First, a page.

—In your family, or among friends or acquaintances—are you thinking somebody’s not doing the right thing, or making the right life choices? Are you being judged yourself?
In the Bible, Jesus used strong words to defend minor breaches in Mosaic law: “Judge not according to the appearance, but judge righteous judgment” (John 7:24). And he provided some great examples. On one occasion he said boldly: “Why worry about a speck in your friend’s eye when you have a log in your own? How can you think of saying, ‘Let me help you get rid of that speck in your eye,’ when you can’t see past the log in your own eye? Hypocrite! First get rid of the log in your own eye; then perhaps you will see well enough to deal with the speck in your friend’s eye” (Matt. 7:3–5, New Living Translation).
The message is clear: Be aware of your own failings before you judge anyone else. If you do this, you’ll be brought to a point of humility where you won’t be so quick to jump on another’s shortcomings. Often we do this to make ourselves look better. But if we hold to a standard of perfection set by God, we won’t have to compare ourselves with others to validate ourselves. Right judgment stems from the way we see ourselves in relation to God. If we see ourselves as God’s loved children—already whole and perfect—then we must see others in the same way.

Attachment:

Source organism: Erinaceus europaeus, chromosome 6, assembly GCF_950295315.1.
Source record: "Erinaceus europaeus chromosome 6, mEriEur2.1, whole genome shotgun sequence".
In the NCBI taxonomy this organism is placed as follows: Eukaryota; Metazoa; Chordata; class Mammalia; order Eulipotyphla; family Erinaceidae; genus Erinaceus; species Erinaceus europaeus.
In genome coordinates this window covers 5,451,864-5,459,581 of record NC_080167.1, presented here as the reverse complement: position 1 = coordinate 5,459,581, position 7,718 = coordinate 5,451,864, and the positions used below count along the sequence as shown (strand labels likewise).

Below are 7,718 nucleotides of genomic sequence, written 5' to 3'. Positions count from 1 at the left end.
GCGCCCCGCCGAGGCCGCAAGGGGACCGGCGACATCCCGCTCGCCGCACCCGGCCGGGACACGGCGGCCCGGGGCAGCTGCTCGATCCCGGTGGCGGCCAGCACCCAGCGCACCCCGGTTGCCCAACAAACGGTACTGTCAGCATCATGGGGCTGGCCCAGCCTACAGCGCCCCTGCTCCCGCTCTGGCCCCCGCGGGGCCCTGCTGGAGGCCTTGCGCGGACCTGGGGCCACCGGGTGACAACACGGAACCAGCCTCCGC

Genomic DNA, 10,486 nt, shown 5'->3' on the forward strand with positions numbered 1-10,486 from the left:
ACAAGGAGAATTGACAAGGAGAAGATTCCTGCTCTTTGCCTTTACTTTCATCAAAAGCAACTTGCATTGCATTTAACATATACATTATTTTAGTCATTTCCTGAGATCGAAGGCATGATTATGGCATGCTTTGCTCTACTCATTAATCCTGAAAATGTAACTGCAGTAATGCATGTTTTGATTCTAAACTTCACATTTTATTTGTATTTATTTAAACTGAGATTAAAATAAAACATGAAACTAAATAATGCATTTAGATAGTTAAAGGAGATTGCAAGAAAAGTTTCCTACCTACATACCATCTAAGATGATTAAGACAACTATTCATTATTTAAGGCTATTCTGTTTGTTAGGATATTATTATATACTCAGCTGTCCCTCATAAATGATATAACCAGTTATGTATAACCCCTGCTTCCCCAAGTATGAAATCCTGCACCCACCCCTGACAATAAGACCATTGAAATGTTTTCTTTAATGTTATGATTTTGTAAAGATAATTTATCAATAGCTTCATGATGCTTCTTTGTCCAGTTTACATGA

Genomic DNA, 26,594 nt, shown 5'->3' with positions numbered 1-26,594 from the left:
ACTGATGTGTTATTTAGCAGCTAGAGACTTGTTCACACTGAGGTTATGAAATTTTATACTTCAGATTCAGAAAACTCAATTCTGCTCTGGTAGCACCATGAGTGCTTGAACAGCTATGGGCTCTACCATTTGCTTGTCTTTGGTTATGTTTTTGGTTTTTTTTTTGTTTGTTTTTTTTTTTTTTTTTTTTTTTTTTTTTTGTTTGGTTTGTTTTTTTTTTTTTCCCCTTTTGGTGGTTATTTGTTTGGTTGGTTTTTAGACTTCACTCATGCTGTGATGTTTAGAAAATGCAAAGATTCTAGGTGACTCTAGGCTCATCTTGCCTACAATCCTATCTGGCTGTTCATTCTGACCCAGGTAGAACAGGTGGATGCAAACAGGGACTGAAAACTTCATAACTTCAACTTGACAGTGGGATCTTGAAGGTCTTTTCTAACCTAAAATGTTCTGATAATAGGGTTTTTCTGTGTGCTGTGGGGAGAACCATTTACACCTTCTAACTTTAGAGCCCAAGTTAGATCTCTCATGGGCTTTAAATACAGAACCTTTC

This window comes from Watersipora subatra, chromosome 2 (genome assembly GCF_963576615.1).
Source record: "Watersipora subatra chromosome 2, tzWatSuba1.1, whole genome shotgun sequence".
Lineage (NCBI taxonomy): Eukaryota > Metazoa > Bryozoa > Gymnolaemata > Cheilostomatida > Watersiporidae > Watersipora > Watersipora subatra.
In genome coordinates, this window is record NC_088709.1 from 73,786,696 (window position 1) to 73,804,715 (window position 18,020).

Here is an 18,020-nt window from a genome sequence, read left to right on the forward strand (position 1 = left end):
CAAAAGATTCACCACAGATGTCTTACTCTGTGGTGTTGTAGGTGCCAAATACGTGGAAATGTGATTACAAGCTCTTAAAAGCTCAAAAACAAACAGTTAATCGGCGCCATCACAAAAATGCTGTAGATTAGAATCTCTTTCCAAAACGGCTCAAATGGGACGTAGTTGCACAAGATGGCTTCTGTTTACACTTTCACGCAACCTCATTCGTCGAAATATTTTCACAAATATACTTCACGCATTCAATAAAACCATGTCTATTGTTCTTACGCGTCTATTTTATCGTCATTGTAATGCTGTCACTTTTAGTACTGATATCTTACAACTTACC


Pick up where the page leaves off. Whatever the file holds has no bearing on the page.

This doesn’t mean we gloss over another’s dubious behavior. We are required to see the speck in our neighbor’s eye. But our duty then is to help remove it prayerfully—with love, compassion, and a deeper understanding of our shared relationship with God. Sometimes, for example, in our roles as parent or teacher, friend or colleague, it’s important to honestly, frankly, and lovingly address mistakes and take a stand for what is right, so that those mistakes won’t be repeated in the future.